Scientists revisit the 1st black hole they ever discovered and realize it’s bigger than they thought

New evidence suggests the first known black hole is bigger than previously thought, which may force scientists to reconsider their understanding of how giant stars give rise to black holes.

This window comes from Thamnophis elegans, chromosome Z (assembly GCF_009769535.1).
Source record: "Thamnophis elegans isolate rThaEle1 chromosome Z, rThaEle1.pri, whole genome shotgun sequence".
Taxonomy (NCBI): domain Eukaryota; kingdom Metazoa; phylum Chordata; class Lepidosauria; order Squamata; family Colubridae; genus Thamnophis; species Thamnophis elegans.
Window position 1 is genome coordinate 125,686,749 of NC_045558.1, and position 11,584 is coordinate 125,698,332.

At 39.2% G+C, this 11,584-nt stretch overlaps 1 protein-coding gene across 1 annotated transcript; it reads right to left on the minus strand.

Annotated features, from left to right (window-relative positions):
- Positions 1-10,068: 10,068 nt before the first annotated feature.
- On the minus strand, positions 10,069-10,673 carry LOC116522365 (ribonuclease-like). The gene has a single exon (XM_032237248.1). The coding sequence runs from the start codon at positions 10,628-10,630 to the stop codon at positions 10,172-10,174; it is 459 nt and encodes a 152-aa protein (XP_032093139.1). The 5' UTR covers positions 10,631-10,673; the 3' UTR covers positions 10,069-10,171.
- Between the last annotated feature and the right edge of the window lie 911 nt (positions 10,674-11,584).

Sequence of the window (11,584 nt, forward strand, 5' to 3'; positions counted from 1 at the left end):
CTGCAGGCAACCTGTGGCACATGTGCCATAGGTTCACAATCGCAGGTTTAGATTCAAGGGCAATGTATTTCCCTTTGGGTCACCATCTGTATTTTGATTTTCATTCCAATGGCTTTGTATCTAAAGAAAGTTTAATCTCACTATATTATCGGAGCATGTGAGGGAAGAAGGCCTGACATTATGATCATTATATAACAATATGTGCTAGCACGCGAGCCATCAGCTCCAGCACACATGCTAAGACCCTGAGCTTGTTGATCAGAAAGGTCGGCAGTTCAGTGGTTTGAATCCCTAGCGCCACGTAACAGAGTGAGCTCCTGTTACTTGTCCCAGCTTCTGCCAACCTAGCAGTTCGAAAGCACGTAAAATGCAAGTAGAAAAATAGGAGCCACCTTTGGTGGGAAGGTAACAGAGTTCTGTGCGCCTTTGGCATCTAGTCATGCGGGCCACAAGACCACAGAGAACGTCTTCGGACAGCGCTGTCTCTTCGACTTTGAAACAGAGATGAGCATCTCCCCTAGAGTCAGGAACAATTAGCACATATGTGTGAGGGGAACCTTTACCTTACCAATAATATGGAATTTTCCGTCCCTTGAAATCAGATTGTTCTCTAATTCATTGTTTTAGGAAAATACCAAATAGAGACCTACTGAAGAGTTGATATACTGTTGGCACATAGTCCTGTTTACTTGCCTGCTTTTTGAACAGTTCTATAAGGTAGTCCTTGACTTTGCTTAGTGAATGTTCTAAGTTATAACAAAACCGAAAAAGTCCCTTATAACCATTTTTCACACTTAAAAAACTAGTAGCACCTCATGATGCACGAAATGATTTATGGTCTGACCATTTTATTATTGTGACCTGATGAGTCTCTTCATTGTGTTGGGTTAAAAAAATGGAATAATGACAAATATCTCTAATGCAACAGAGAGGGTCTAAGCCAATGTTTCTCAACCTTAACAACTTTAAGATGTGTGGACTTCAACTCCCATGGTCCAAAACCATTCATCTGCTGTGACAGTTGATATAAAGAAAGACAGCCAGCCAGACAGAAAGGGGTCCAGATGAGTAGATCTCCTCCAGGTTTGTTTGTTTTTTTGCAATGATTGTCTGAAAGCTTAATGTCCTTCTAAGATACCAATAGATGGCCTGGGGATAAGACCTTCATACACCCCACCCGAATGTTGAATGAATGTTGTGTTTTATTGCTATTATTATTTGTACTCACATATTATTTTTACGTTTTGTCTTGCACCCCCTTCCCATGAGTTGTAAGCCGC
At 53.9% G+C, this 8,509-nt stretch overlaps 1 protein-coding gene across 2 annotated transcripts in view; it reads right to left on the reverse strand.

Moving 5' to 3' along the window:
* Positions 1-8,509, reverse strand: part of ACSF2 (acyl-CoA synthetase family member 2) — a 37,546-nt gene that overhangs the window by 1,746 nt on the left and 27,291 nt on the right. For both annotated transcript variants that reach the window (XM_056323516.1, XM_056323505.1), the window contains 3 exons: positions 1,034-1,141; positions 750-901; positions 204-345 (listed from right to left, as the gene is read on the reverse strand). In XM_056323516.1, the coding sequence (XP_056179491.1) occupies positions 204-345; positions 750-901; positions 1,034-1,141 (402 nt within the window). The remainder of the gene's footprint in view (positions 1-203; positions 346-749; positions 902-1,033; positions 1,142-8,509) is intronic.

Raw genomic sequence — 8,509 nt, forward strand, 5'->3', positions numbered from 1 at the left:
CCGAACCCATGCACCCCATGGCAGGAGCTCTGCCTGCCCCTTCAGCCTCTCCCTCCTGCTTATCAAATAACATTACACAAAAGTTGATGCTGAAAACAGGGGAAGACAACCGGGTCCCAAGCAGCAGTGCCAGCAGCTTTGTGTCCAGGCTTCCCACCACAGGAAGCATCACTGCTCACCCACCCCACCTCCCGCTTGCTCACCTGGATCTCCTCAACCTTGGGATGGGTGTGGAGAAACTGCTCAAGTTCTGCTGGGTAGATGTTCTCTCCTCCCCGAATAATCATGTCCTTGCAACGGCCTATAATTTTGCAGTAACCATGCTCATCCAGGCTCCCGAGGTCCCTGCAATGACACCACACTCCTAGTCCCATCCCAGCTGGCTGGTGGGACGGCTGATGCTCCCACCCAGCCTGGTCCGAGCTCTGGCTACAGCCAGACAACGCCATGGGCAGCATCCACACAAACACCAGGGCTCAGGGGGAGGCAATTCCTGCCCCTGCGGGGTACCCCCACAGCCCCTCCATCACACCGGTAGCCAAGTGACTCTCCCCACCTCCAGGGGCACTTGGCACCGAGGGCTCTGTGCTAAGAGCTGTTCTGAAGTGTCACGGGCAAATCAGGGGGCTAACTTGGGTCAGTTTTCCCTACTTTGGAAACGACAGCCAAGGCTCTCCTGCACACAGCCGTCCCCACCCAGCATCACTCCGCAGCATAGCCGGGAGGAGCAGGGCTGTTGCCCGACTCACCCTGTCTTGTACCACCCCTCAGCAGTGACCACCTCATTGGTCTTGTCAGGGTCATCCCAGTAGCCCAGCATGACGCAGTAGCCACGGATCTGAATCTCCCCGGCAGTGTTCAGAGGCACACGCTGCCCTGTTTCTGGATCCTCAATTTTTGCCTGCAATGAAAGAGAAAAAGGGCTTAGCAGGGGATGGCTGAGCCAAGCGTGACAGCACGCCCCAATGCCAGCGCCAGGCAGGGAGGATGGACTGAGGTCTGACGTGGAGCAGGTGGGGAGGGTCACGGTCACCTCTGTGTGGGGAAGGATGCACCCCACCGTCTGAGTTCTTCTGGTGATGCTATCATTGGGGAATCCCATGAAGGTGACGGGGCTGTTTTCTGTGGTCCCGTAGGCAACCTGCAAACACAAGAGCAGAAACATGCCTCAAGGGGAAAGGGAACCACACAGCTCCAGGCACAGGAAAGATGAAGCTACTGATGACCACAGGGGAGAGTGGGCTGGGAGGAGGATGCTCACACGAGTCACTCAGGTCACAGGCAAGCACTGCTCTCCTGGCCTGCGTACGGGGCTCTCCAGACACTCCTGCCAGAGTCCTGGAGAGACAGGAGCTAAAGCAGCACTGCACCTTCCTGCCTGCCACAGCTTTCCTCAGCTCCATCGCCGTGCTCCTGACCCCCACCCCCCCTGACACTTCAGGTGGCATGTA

Scientists think stellar-mass black holes, which contain up to a few times the sun’s mass, form when giant stars die and collapse in on themselves. The first black hole ever discovered was Cygnus X-1, located within the Milky Way in the constellation of Cygnus, the Swan. Astronomers saw the first signs of the black hole in 1964 via gas it sucked away from a closely orbiting blue supergiant star. As this gas spiraled into the black hole, it became so hot it emitted high-energy X-rays and gamma-rays that satellites could detect.

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